By NEIL HARTNELL
Tribune Business Editor
Cable Bahamas’ battle with URCA over its communications tower construction has intensified, after the regulator accused the BISX-listed provider of breaching its order to halt their build-out.
The Utilities Regulation and Competition Authority (URCA), in a little-publicised May 27 release, alleged that Cable Bahamas had “contravened” its April 17 order prohibiting the construction of more communications towers.
URCA said: “The public will recall that on 17 April, 2015, URCA issued the said interim Order to Cable Bahamas, ordering Cable Bahamas to immediately cease and desist from erecting or completing any electronic communications towers anywhere in the Bahamas, pending URCA’s conduct of a full investigation into the matter.
“During the course of URCA’s investigations on 18, 19 and 20 May, 2015, URCA became aware that employees or agents of Cable Bahamas appeared to be continuing works on four electronic communications tower sites in New Providence, in contravention of the said interim Order.”
URCA said it had issued a ‘preliminary determination’ to Cable Bahamas on May 26 over the alleged breach of its tower construction ban, and given the BISX-listed communications provider a month to respond.
David Burrows, Cable Bahamas’ senior vice-president of marketing, yesterday told Tribune Business that Cable Bahamas had duly submitted its response to URCA’s accusations on Monday evening.
“The company, as I understand it, responded to that last evening,” he said. “The company has responded to URCA. They have a response from us.”
Mr Burrows declined to specify the details in Cable Bahamas’ response or give further comment, likely due to the fraught relationship it currently has with the regulator and its participation in race for the Bahamas’ second mobile licence.
That process involves heavy input by URCA, not least in the spectrum auction, which the regulator will run on the Government’s behalf.
It is unclear whether the deepening dispute between Cable Bahamas and the regulator is part of the “recent developments” referred to by Prime Minister Perry Christie in his recent Budget address, which he said had forced URCA - in conjunction with the Cellular Liberalisation Task Force and its advisors - to delay the spectrum auction “to ensure that the integrity of the selection process is preserved”.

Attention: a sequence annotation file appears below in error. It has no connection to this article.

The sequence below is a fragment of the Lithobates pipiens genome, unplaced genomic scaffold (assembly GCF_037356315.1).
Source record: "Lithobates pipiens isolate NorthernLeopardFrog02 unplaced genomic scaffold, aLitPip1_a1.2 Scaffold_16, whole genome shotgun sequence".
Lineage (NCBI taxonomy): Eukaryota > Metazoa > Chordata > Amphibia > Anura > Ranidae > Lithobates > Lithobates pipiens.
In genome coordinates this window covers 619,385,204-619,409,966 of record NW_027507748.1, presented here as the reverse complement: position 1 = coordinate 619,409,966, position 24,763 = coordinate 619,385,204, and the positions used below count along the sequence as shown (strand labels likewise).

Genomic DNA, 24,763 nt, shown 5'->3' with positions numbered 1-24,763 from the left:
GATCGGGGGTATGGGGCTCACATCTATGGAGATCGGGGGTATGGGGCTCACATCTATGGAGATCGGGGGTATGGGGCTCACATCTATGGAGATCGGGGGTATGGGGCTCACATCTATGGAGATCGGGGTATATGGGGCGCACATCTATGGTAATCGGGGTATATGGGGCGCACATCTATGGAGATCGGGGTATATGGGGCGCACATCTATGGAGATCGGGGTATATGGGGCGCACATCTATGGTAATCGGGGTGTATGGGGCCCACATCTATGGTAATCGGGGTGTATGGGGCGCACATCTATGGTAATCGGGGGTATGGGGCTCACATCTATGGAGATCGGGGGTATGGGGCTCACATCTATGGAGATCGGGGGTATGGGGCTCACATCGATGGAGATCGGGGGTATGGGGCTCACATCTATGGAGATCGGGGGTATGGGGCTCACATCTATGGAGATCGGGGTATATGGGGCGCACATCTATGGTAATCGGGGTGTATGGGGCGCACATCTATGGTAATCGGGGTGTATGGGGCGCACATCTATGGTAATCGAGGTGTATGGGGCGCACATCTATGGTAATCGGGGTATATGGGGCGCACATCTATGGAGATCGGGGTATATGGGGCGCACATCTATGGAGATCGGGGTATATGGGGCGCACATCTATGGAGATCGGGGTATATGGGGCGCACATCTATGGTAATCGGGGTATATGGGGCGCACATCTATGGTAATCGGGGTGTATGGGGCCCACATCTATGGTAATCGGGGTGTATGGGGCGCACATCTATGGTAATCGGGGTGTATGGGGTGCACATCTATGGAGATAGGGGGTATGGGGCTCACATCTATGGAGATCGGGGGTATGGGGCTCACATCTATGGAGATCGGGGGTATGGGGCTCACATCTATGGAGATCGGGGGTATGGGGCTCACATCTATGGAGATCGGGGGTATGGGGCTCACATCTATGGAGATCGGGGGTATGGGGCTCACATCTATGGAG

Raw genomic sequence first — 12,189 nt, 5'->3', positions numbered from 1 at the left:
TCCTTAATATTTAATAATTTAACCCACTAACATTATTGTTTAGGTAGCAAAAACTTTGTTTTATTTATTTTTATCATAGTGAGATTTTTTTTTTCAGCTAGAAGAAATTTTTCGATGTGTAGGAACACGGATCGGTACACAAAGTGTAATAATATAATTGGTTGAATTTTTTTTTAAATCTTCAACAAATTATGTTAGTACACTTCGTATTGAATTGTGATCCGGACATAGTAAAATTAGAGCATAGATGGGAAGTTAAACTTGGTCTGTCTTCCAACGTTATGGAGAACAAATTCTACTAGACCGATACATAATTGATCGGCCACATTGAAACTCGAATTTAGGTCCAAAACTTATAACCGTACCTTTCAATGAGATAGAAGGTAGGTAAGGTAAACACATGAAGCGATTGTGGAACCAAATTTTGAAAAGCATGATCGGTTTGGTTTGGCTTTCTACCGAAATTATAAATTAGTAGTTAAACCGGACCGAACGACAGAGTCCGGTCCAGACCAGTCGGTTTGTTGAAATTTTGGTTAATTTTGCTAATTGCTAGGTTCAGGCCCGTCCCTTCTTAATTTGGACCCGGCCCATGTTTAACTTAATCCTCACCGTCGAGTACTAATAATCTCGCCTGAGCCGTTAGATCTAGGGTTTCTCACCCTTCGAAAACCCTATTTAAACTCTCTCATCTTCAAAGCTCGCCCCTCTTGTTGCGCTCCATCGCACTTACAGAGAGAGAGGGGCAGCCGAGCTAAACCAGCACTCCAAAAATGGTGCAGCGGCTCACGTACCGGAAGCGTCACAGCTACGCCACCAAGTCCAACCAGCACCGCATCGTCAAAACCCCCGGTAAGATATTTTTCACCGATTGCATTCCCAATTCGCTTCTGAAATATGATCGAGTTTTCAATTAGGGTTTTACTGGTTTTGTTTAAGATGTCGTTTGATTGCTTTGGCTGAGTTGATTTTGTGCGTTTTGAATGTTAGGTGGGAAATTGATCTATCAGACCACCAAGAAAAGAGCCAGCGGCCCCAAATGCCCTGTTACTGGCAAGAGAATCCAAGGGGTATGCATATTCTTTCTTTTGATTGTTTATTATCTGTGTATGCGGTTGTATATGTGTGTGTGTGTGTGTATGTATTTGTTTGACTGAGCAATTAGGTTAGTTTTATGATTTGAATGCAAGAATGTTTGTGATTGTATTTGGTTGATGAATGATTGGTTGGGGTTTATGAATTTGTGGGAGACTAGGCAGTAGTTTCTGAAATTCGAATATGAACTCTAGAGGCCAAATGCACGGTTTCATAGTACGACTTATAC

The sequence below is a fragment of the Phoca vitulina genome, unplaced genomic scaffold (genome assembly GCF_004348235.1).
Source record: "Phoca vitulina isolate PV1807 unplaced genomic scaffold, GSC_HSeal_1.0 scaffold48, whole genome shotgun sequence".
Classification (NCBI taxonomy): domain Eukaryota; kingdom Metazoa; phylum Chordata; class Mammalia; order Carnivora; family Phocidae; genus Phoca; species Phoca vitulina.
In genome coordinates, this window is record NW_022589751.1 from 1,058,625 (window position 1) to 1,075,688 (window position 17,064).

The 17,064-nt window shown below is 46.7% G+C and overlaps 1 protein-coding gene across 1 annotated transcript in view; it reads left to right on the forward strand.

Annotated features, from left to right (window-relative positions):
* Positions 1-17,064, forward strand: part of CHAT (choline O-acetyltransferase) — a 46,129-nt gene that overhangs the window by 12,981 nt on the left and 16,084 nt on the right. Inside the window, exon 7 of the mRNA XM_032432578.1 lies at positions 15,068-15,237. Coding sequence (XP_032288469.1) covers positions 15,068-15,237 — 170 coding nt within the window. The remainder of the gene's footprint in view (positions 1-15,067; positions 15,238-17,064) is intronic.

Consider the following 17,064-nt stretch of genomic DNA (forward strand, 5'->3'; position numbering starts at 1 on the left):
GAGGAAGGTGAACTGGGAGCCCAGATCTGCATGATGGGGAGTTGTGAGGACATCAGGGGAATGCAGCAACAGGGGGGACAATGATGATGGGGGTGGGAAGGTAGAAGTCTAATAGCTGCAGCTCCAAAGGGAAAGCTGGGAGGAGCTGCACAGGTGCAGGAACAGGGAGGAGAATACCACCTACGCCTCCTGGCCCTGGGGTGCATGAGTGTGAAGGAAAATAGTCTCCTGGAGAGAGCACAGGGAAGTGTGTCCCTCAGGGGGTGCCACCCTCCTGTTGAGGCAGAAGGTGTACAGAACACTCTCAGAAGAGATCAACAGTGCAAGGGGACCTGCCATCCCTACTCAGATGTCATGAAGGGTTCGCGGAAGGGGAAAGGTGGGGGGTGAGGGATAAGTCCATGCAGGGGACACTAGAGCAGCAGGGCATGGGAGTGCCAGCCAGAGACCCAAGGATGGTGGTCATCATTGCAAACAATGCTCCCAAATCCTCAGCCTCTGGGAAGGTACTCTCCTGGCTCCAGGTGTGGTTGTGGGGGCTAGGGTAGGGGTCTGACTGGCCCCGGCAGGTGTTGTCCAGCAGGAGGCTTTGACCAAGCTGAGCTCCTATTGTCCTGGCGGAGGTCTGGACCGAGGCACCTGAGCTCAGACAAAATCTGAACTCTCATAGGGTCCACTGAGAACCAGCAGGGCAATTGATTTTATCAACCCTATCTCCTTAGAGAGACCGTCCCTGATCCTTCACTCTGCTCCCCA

Cable Bahamas has consistently argued that the communications towers it has been constructing are to deliver improved wireless broadband (Internet) services to its Bahamian customers - and are not a mobile/cellular network.
However, some observers are likely to be suspicious that Cable Bahamas has been getting ‘a head start’ on its mobile infrastructure/network roll-out, given the tight schedules in the tender document that the winning bidder must adhere to.
Cable Bahamas, in responding to the original April 17 ‘bar’, effectively accused URCA of contradicting its own legal mandate to promote competition, investment and innovation in the communications market, and the services offered to the Bahamian people.
And it also suggested that URCA’s supposed independence from the Government may have been compromised, questioning whether the Order was designed to “short circuit” the bidding process for the second Bahamian mobile licence.
Emphasising that it was licensed to provide wireless broadband Internet services, Cable Bahamas said then: “To the best of Cable Bahamas’ knowledge, URCA’s actions are also unprecedented.
“The regulator has never before attempted to block improvements in the provision of electronic communications services in the Bahamas by taking regulatory action to prevent a licensee’s lawful construction of network infrastructure.
“In recent months, other telecommunications providers have constructed numerous towers without any known action to prevent such activity.”
The BISX-listed communications provider said it had already informed URCA why the new towers were being built, adding that it had reassured the regulator they were not for the provision of mobile services - something that would breach the Bahamas Telecommunications Company’s (BTC) exclusivity.
Cable Bahamas then accused URCA of failing to follow “good regulatory practice” by not allowing the company to address its concerns over the new towers.
“It appears that URCA may not be acting independently of the Government, and taking such action to stop the company’s infrastructure development is possibly for the sole purpose of short-circuiting the cellular tender process,” it said.
“The impact of URCA’s actions could hurt the development of the telecommunications sector in the Bahamas. In practice, these actions would block new infrastructure construction for the provision of any existing and new services, including those for which a company has already secured a licence.
“Furthermore, the prohibitive red-tape sponsored and promoted by URCA for this type of infrastructure development will stifle the roll-out of facilities required to offer any type of wireless-based services. Cable Bahamas believes that the primary loser is the Bahamian public, who will not see the benefit of service innovation and competition, of which the market is sorely in need.”